behind. We had to try to hold on and finish the race in whatever position."

Fernando is currently 5th in the points standings, 42 points away from Sebastian Vettel.

Klien still in talks with Hispania

Christian Klien is still hopeful of a 2011 drive

Christian Klien is still hopeful of a 2011 drive

As it has been for some time, there is only one seat left to be filled for the 2011 season – the second driver role at Hispania. Christian Klien has revealed that he is still in talks to take the final race seat.

Klien, who drove for 5 races for HRT last year, impressed the team by out-qualifying Bruno Senna on multiple occasions. However, he has recently been on the back foot, as both Vitantonio Liuzzi and Giorgio Mondini have been testing in last year’s F110.

Despite this, Christian remains confident of racing in F1 this year. In an interview published on his own site, he stated:

"My manager Roman Rummenigge is in permanent contact with the team's management. 
Needless to say I would love to drive for HRT. I am convinced the team will make 
good progress and surprise a few people. In Geoff Willis and chief designer Paul 
White they have engineers who know very well how to build competitive racing cars. 
I would love to develop it further. And they are masters of efficiency like no 
other team on the grid."

Even if Klien gets the drive, he and the team will be faced with the huge challenge of developing a car, three weeks before the start of the F1 season, that hasn’t turned a wheel yet. Despite this, he remains hopeful that Hispania can become more competitive than last year:

"Each day matters. But if you look back how this team rose from the ashes of another 
operation at the beginning of 2010, you will have no doubt HRT will make the most of 
its limited resources in 2011. They have a solid and analytical way of facing 
challenges."

The rest of the interview is available on Christian’s website.

Brawn “comfortable” with Mercedes’ position

Team Principal Ross Brawn is confident Mercedes will improve before Melbourne

Team Principal Ross Brawn is confident Mercedes will improve before Melbourne

Despite a radically new car at the start of this month, Mercedes has so far failed to shine in pre-season testing, most days struggling in the midfield.

However, in a team Q&A session, team principal Ross Brawn claims that he is content with the team’s current form:

"We are well aware of the pace of our current car, the distance to the current front 
runners and the reasons for this, which include the compromises brought about by our 
cooling issues. Our intention was always to launch the car in a fairly basic 
specification to allow more time to focus on the upgrade package. This inevitably 
means that we look further off the pace than people might expect. Knowing all of the 
facts, I am comfortable with our current position and the developments that we have 
to come."

The Wo2 car is expected to recieve several large upgrades before the season opener in Melbourne. One of these is a brand new front wing, as Brawn explains:

"The front wing that we used in Barcelona will not be our final race specification 
but is moving closer to the wing that we will use in Melbourne. Our previous front 
wing was based heavily on the 2010 version, while the wing that we used in Barcelona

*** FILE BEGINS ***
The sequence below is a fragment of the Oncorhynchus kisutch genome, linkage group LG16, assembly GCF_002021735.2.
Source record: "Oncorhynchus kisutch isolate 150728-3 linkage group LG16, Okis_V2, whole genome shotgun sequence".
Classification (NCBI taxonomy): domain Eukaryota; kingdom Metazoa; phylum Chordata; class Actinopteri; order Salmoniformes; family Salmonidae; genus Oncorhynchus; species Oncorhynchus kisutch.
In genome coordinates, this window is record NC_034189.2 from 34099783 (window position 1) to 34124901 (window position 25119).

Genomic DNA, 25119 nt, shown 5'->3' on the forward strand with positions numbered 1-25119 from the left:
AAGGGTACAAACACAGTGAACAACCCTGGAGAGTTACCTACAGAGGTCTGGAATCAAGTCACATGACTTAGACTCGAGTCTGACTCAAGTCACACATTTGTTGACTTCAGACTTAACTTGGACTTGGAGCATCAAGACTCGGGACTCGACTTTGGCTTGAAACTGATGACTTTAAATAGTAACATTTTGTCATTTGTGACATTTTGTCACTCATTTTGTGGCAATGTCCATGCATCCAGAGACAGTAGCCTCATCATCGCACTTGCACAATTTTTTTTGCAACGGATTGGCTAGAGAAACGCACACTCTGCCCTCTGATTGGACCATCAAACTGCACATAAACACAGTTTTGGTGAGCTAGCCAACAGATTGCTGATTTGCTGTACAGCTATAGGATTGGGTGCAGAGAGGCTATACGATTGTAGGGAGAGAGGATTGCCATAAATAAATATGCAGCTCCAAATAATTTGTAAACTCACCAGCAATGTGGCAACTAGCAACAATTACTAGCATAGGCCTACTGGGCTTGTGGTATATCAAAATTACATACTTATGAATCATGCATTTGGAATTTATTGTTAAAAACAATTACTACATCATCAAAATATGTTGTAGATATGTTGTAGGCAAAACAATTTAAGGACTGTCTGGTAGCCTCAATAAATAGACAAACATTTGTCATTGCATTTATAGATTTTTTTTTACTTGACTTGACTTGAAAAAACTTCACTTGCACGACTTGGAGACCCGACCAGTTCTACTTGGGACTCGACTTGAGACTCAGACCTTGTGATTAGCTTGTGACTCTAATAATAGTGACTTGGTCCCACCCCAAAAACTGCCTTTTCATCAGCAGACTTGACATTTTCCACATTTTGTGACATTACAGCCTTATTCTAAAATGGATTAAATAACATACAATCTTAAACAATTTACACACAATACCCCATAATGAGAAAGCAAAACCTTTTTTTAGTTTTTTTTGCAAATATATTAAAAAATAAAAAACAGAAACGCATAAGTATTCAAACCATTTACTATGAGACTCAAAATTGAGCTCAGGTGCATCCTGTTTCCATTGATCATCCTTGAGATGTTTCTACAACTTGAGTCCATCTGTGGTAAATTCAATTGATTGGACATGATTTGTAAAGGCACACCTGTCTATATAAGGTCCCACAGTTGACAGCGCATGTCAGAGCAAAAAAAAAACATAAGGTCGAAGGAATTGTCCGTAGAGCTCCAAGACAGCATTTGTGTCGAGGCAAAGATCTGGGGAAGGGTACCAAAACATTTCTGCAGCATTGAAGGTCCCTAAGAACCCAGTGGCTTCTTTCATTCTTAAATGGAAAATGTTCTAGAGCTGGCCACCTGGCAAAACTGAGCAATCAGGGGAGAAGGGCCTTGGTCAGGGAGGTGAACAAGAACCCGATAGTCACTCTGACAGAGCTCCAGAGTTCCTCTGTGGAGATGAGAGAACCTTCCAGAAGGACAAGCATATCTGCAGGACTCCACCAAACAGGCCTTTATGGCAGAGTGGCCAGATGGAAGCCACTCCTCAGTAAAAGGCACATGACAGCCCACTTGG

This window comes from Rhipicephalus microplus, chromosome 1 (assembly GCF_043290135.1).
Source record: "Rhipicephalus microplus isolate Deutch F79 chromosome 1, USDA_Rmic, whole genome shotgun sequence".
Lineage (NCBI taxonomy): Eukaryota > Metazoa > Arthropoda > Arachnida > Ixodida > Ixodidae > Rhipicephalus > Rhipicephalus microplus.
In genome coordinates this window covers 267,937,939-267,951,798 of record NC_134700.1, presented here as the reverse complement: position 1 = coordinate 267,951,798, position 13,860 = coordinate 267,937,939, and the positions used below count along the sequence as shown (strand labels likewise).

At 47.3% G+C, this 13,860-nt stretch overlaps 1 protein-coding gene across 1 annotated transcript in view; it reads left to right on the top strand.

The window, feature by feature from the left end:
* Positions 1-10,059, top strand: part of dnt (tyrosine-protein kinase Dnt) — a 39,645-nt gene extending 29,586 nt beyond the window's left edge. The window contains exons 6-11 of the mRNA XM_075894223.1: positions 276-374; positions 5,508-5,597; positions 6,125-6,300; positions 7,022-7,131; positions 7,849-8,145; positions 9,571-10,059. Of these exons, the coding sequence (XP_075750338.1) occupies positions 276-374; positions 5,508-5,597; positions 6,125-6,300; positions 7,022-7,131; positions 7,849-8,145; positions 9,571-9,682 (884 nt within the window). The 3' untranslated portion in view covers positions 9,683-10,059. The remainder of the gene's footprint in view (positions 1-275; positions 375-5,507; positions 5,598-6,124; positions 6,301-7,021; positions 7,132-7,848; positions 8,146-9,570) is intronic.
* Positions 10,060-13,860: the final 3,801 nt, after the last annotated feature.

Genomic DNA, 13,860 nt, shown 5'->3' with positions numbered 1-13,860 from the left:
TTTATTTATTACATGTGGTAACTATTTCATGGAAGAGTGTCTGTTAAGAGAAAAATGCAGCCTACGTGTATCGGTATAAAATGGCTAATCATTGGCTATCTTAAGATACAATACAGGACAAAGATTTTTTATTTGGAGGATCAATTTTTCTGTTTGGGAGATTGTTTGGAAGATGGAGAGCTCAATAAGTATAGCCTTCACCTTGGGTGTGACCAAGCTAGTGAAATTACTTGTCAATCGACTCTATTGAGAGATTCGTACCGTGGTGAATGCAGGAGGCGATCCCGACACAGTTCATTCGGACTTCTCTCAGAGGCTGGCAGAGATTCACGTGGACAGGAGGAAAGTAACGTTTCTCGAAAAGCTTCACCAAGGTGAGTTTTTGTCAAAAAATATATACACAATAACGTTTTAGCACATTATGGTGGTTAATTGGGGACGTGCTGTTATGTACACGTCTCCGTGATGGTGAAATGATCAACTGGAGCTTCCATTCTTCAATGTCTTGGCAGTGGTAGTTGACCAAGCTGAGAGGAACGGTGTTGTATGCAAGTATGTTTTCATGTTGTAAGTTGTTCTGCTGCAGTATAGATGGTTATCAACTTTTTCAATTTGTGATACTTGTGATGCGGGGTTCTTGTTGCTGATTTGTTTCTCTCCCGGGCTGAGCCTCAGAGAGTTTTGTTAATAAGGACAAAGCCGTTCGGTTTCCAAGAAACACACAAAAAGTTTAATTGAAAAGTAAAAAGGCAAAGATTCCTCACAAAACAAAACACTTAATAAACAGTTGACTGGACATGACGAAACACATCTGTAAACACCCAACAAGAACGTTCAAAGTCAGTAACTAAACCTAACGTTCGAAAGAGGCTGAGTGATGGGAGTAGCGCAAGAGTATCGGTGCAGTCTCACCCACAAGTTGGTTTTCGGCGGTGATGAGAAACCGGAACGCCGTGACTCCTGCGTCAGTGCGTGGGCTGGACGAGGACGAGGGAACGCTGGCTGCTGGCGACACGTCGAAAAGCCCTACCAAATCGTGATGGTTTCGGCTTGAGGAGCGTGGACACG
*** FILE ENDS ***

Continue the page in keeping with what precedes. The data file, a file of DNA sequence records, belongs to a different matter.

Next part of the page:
moved closer to our 2011 design. We used the opportunity to investigate and confirm 
our direction before finally signing off the race-specification wing."

 

Kubica promises to return in 2011

Robert Kubica has vowed to return to racing this year

Robert Kubica has vowed to return to racing this year

Despite going under the knife for the second time in a week after his horrific rally crash, Robert Kubica has already vowed to return before the season ends – and better than ever.

The Polish driver is set to undergo a 7-hour operation today, as doctors try to repair the damage to his hand, arm and leg. Kubica was involved in a crash at the Ronde di Andora rally, where a crash barrier went straight through the car, causing his injuries.

While doctors have warned of a 12-month recovery period, F1 personnel have speculated he could return in 6, and Kubica has stated he “must” return to racing this year:

"I want to get back on the track stronger than ever, because after these accidents 
you aren't what you were before, you improve.

It happened to me in 2007 too, after the crash in Canada. I was out for a race and 
when I got back I was better. A driver is not just throttle and steering wheel, it's
more than that. There's a difference between someone who drives at 80 per cent and 
who does at 95 per cent: in that 15 per cent extra you find the abilities and the 
motivations coming out.

Since 2007, I'm stronger head-wise as a driver. And it will be the same this time 
again, when I'll be back in good physical shape. I must return this year.

I remember well my state when, seven years ago, when I was in a car with a friend 
driving, we were hit by another car driven by a drunk. Back then too, we ended up 
against an armco barrier and bent it, before falling down a cliff.

It was the same right arm - massacred. But after four days it didn't feel as good 
as it feels now, and this reassures me. Dr Ceccarelli did the rest, and he assists 
me now too.

I have an insane urge to cut the times with the best possible preparation. I don't 
even know what a bone is like, but since they are fixing it for me, it's up to me 
to make it work the way it's supposed to."

It has been reported that Polish church leaders have sent Kubica a drop of blood from Pope John Paul II to aid his recovery. They have also sent the former Pope’s robes to Robert, for him to keep his faith.

However, it’s worth noting how close to death he actually came. His manager, Daniele Morelli, described how he was prepared for the worst:

"When he arrived here he had only one litre of blood. 'Call the boy's parents,' 
the doctors told me on Sunday afternoon. I felt a chill in my spine."